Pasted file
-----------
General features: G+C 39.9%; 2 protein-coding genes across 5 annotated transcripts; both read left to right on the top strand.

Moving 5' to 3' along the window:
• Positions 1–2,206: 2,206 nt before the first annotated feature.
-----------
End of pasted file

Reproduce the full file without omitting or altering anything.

General features: G+C 39.9%; 2 protein-coding genes across 5 annotated transcripts; both read left to right on the top strand.

Moving 5' to 3' along the window:
• Positions 1–2,206: 2,206 nt before the first annotated feature.